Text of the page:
# ARM assembly - Fibonacci Implementation: PUSH and POP not working as expected

have written this ARM assembly code. It is supposed to put the Fibonacci sequence numbers in R4 register. I'm trying to implement this C code in assembly:

``````int fibbonacci(int n)
{
if(n == 0)
return 0;
else if(n == 1)
return 1;
else
return (fibbonacci(n-1) + fibbonacci(n-2));
}
``````

This is the assembly code I have written:

``````                   AREA |.text|, CODE, READONLY
EXPORT Fib
Fib
;R0(n) - store the first n numbers in the Fibonacci sequence
;R1    - address of the first element in the array to store the Fibonacci sequence
MOV      R4, #0
MOV      R5, #0
MOV      R6, #1

FiboR
CMP      R0, #1
PUSHEQ   {R5, R6, LR}
BEQ      Return
SUBS     R0, R0, #1
BL       FiboR
PUSH     {R4, R2, LR}
Return
POP      {R2, R3, PC}
ALIGN             END
``````

It is not behaving exactly like that posted C code so far because I need to keep working on it and make it return to main after it prints the first 5 numbers. However for now I need to fix something.

When my code reaches this line:

``````PUSH     {R4, R2, LR}
``````

It's supposed to push values R4, R2 and LR on the stack which at that moment are: 1, 0, LR. Then the code goes down into the 'Return' subroutine in which I'm doing this:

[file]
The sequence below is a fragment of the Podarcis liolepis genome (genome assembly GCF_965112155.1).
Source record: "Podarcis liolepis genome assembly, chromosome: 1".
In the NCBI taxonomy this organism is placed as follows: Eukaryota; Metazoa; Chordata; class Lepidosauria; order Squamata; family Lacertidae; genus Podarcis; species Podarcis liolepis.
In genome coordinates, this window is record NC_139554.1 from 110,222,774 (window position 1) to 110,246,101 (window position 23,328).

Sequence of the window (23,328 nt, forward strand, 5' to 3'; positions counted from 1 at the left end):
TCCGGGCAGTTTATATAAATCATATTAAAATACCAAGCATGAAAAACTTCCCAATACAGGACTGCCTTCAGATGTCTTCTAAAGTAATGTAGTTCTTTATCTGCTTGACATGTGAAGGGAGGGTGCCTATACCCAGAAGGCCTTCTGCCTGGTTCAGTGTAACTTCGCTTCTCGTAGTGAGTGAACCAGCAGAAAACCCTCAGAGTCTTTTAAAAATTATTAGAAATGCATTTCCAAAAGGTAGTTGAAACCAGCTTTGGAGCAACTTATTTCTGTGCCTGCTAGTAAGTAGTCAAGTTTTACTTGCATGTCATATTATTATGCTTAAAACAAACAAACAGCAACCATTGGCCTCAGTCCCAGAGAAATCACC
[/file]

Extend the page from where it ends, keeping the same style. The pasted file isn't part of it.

``````POP      {R2, R3, PC}
``````

So at this moment R2 should be loaded with value 1, R3 with value 0 and PC with value of LR so I return to this line:

``````ADD      R4, R2, R3
``````

The code does return to the ADD line however the value of R2 is not loaded with the value 1 as I expected it to. My code stays here in an infinite loop and I keep pushing {1, 0, LR} on the stack but when I try to pop these values into R2, R3 and PC apparently they are not getting popped as I would expect them to at least value 1 does not go into R2 and R2 keeps it's value of 0 forever.

Parents
• Multi-register PUSHES are always done in ascending register order, so what may LOOK like

`PUSH {R4,R2,LR}`

is actually

`PUSH {R2, R4, R14}`

so R2 is pushed first, to the highest stack address, and R14 (LR) is pushed last, to the lowest stack address.

Apply the reverse logic for POPs.

I imagine that is playing havoc with your logic ;)

• Multi-register PUSHES are always done in ascending register order, so what may LOOK like

`PUSH {R4,R2,LR}`

is actually

`PUSH {R2, R4, R14}`

so R2 is pushed first, to the highest stack address, and R14 (LR) is pushed last, to the lowest stack address.

Apply the reverse logic for POPs.

I imagine that is playing havoc with your logic ;)

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